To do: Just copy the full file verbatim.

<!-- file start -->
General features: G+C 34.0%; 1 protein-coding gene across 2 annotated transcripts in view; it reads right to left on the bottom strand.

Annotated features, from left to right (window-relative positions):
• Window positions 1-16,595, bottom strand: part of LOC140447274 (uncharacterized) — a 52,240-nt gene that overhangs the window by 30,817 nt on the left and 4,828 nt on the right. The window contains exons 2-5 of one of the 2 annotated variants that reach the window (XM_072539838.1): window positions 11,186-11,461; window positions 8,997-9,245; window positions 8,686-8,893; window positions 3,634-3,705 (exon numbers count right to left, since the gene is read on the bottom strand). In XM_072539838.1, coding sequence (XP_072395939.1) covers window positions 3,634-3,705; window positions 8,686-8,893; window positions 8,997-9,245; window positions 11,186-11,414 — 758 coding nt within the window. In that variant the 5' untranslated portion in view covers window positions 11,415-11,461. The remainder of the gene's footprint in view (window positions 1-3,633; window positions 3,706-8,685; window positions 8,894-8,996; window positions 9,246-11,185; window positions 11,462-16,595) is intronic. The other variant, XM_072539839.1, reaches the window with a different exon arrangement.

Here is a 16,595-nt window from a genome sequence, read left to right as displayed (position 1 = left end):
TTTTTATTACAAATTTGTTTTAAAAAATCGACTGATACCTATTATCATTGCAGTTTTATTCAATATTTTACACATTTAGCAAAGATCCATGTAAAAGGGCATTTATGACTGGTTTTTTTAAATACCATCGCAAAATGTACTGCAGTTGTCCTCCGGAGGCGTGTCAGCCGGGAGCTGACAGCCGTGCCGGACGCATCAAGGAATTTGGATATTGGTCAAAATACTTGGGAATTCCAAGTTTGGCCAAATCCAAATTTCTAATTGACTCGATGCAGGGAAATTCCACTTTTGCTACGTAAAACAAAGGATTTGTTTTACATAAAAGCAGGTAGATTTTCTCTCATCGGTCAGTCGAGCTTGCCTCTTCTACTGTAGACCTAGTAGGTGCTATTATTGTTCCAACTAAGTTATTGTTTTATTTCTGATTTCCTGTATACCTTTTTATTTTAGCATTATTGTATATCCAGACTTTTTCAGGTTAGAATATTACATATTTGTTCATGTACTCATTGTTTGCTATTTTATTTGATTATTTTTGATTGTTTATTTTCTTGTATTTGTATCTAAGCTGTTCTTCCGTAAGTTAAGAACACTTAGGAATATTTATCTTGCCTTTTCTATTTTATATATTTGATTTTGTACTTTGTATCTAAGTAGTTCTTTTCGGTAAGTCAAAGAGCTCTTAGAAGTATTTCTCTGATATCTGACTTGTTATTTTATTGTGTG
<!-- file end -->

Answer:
General features: G+C 34.0%; 1 protein-coding gene across 2 annotated transcripts in view; it reads right to left on the bottom strand.

Annotated features, from left to right (window-relative positions):
• Window positions 1-16,595, bottom strand: part of LOC140447274 (uncharacterized) — a 52,240-nt gene that overhangs the window by 30,817 nt on the left and 4,828 nt on the right. The window contains exons 2-5 of one of the 2 annotated variants that reach the window (XM_072539838.1): window positions 11,186-11,461; window positions 8,997-9,245; window positions 8,686-8,893; window positions 3,634-3,705 (exon numbers count right to left, since the gene is read on the bottom strand). In XM_072539838.1, coding sequence (XP_072395939.1) covers window positions 3,634-3,705; window positions 8,686-8,893; window positions 8,997-9,245; window positions 11,186-11,414 — 758 coding nt within the window. In that variant the 5' untranslated portion in view covers window positions 11,415-11,461. The remainder of the gene's footprint in view (window positions 1-3,633; window positions 3,706-8,685; window positions 8,894-8,996; window positions 9,246-11,185; window positions 11,462-16,595) is intronic. The other variant, XM_072539839.1, reaches the window with a different exon arrangement.

Here is a 16,595-nt window from a genome sequence, read left to right as displayed (position 1 = left end):
TTTTTATTACAAATTTGTTTTAAAAAATCGACTGATACCTATTATCATTGCAGTTTTATTCAATATTTTACACATTTAGCAAAGATCCATGTAAAAGGGCATTTATGACTGGTTTTTTTAAATACCATCGCAAAATGTACTGCAGTTGTCCTCCGGAGGCGTGTCAGCCGGGAGCTGACAGCCGTGCCGGACGCATCAAGGAATTTGGATATTGGTCAAAATACTTGGGAATTCCAAGTTTGGCCAAATCCAAATTTCTAATTGACTCGATGCAGGGAAATTCCACTTTTGCTACGTAAAACAAAGGATTTGTTTTACATAAAAGCAGGTAGATTTTCTCTCATCGGTCAGTCGAGCTTGCCTCTTCTACTGTAGACCTAGTAGGTGCTATTATTGTTCCAACTAAGTTATTGTTTTATTTCTGATTTCCTGTATACCTTTTTATTTTAGCATTATTGTATATCCAGACTTTTTCAGGTTAGAATATTACATATTTGTTCATGTACTCATTGTTTGCTATTTTATTTGATTATTTTTGATTGTTTATTTTCTTGTATTTGTATCTAAGCTGTTCTTCCGTAAGTTAAGAACACTTAGGAATATTTATCTTGCCTTTTCTATTTTATATATTTGATTTTGTACTTTGTATCTAAGTAGTTCTTTTCGGTAAGTCAAAGAGCTCTTAGAAGTATTTCTCTGATATCTGACTTGTTATTTTATTGTGTG